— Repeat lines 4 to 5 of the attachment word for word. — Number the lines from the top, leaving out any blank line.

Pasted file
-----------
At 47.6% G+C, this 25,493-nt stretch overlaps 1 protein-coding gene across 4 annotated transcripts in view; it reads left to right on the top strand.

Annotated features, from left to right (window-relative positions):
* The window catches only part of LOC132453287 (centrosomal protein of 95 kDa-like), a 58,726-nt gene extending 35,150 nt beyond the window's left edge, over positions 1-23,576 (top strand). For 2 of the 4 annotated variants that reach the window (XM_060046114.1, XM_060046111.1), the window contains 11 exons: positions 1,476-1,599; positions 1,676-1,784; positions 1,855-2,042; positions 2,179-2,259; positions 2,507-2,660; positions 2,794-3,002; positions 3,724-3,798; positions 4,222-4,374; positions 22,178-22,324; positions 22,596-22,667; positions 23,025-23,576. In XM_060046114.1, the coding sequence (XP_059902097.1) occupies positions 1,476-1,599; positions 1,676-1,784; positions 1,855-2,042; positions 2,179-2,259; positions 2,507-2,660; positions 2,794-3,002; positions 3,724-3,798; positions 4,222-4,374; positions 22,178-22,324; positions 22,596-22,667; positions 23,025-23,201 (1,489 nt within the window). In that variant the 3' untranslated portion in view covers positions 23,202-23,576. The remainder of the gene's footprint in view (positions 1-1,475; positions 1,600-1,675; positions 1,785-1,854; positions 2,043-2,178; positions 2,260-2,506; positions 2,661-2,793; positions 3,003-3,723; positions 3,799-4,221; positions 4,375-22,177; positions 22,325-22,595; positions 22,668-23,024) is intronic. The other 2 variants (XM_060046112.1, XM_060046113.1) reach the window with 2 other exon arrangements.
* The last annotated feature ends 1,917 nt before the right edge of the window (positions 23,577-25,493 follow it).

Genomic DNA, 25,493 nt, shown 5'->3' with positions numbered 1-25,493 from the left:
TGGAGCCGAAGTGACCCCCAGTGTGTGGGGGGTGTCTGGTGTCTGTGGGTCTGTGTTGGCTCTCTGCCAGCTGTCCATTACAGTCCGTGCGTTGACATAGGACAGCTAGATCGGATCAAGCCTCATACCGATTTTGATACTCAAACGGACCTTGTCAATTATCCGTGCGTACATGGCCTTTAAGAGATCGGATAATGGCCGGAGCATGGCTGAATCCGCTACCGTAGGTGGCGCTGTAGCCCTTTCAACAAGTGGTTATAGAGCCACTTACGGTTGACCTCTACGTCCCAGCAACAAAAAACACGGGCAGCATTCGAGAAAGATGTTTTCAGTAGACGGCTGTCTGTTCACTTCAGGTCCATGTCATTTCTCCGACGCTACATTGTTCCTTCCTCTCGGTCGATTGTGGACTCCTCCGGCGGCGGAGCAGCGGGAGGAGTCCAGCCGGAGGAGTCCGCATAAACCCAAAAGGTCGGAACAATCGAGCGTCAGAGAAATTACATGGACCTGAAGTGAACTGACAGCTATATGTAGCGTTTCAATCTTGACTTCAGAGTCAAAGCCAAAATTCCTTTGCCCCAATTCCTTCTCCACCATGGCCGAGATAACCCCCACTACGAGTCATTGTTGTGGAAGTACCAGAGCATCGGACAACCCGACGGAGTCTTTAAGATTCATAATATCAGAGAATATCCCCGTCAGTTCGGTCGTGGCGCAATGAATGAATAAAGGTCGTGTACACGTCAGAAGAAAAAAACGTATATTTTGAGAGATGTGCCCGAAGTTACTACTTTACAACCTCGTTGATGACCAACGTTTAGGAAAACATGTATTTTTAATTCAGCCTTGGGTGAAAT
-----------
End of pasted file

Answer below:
* The last annotated feature ends 1,917 nt before the right edge of the window (positions 23,577-25,493 follow it).

Genomic DNA, 25,493 nt, shown 5'->3' with positions numbered 1-25,493 from the left: